Living Ends

Tibetan Buddhist rites from the monasteries of Bhutan, "Invitation to Padma Sambhava" (Sub Rosa; originally released 1971).

Peter Garland, "Coyote's Bones (Last Piece), Part Two" (Tzadik).

Goldmund, "Parhelia" (Type).

Lula Côrtes y Zé Ramalho, "Omm" (Shadoks; originally released 1975).

Judee Sill, "The Living End" (Water).

Sweet Inspirations, "Every Day Will Be Like a Holiday" (Soul Jazz; originally released 1969).

Goldmund, "Marching Through Georgia" (Type).

Stephan Mathieu, "Tinfoil Star" (Headz).

Lawrence, "Falling Down a Dam of Mashed Potatoes" (Staubgold).

Ana da Silva, "Friend" (Chicks on Speed Records).

Gang Gang Dance, "Before My Voice Fails" (The Social Registry).

Four Tet, "You Were There With Me" (Domino).

Goldmund, "Larrows of the Field" (Type).

Satwa, "Apacidonata" (Time-Lag; originally released 1973).

Judee Sill, "Til Dreams Come True (instrumental)" (Water).

Giuseppe Ielasi, "Gesine V" (Häpna).

The weather remains stubborn to spring here, so this music is intended for dreamy, if chilly, mornings, when the day feels suspended in solution. I think of regions and rituals displaced or resuscitated, slightly sintered together so as to connect across geographical divides: Tibetan monks exiled to Bhutan, in a ceremony equal parts Sun Ra and Sunn O))); Brooklyn's Gang Gang Dance, who stake sonic space between Kate Bush's "Wuthering Heights," Radio Ethiopia, and the Safe Sex riddim; Four Tet's Kieran Hebden, who melts down Javanese gamelan gongs till they're a pool of tones to splash in. German electronic composer Mathieu sort of does this with a viola, accruing its finest frequencies till "Tinfoil Star" coruscates. Peter Garland, an American minimalist composer who researches Oaxacan music, parlays a poem by Jaime de Angulo into a piece for marimba, violin, and piano.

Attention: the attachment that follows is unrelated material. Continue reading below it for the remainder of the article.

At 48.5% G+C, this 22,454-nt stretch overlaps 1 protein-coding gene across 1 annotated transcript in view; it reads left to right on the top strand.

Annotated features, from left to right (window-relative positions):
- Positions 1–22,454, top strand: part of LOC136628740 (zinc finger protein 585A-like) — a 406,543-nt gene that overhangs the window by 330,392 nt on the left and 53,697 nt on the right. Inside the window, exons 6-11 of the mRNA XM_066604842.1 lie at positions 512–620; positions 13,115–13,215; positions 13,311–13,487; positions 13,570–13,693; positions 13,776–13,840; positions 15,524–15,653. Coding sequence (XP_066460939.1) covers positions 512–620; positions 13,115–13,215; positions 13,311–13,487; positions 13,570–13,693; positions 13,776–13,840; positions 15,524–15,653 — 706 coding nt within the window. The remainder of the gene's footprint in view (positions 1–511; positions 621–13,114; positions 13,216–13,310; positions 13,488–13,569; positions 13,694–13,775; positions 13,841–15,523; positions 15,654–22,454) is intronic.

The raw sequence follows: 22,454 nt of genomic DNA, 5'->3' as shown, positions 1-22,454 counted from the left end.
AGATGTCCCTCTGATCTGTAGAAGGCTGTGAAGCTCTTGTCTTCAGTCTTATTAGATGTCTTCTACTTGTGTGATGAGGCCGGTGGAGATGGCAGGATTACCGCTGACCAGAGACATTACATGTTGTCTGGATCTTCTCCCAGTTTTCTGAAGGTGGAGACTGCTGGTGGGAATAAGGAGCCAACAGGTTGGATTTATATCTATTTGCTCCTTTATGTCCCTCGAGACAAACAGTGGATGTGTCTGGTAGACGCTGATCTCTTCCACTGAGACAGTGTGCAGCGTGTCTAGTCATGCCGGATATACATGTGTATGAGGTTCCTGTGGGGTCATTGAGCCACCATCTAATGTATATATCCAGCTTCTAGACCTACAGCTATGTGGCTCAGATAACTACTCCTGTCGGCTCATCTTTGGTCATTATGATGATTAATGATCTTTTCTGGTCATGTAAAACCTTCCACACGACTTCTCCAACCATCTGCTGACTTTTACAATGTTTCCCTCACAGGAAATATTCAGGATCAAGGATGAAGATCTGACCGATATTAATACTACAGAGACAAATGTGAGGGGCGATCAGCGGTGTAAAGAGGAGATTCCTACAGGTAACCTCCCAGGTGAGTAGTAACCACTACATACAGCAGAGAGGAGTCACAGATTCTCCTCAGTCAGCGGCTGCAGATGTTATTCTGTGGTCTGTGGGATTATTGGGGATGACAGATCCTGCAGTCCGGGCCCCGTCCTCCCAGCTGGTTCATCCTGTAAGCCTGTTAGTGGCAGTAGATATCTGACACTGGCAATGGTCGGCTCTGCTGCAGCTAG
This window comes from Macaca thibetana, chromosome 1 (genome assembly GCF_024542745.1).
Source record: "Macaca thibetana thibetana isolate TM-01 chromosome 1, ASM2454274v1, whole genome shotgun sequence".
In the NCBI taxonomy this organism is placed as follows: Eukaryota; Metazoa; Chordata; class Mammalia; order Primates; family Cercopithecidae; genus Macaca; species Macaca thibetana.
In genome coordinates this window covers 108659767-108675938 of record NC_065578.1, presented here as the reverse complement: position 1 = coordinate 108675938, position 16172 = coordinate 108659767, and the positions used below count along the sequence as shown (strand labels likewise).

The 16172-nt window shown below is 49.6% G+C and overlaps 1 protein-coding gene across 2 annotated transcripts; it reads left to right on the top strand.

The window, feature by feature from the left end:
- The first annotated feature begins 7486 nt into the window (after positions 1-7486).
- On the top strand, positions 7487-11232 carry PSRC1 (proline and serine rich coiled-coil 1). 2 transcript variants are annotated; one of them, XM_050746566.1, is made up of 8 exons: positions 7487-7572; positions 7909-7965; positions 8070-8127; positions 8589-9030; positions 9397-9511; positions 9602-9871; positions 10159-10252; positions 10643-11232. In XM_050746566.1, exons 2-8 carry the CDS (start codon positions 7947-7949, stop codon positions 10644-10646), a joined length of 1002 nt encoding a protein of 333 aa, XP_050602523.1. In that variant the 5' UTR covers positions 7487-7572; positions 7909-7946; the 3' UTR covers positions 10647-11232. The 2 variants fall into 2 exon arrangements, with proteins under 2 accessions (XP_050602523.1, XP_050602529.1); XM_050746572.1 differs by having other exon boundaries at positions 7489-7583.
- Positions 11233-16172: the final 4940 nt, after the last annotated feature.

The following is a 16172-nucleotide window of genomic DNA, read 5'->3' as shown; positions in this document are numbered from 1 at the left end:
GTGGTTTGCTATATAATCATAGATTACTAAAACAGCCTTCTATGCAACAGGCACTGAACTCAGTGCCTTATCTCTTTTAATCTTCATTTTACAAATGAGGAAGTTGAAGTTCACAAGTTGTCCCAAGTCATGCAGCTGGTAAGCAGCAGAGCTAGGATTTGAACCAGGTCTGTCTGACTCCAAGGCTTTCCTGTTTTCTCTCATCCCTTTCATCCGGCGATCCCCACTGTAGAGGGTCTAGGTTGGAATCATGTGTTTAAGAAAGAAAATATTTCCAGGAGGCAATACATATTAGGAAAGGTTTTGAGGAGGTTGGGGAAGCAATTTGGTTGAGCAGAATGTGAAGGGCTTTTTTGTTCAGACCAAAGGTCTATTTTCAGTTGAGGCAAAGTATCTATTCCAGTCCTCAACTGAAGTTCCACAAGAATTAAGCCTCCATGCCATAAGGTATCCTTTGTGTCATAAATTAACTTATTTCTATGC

The piano strings it all together, due to Bostonian Keith Kenniff, under his Goldmund moniker. "Parhelia" is a small patch of light, or a mock sun, much like its namesake. The other two are Civil War ballads, played as softly and assuredly as any of Satie's "Gnossiennes." Lawrence is as surefooted in the pop ambience he crafted for a disc of children's music. From the feedback, you might think Italian guitarist Ielasi played a candle flame, his tone quavering with such diffuse luminance.

A region I was completely unfamiliar with until recently was the tropical forests of northeastern Brazil. Two reissues of extremely rare psych-folk center on multi-instrumentalist Lula Côrtes. The alchemical joining of Côrtes to Zé Ramalho (who went on to be a major star of the region) created Paêbirù's vertiginous suites to the four elements, of which "Omm" comprises air. Côrtes also played some sitar with guitarist Lailson in an earlier incarnation as Satwa (considered the first independent LP pressed in Brazil). In both duos, the sound is at once spectral, sad, and surreal; it suggests that the Old Weird America is also South American.

Other things that don't change: Judee Sill back after some 25 years departed, still sitting at the piano, poised between awe-filled rapture and awful pain. And Ana da Silva from the Raincoats, using digital devices to delightfully remain odyshaped. My love of Muscle Shoals soul never abates. Hear how they back Bobby Brown's future mother-in-law as she belts out the promise: "Every day will be like a holiday."

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Andy Beta is a freelance writer in Brooklyn.

 
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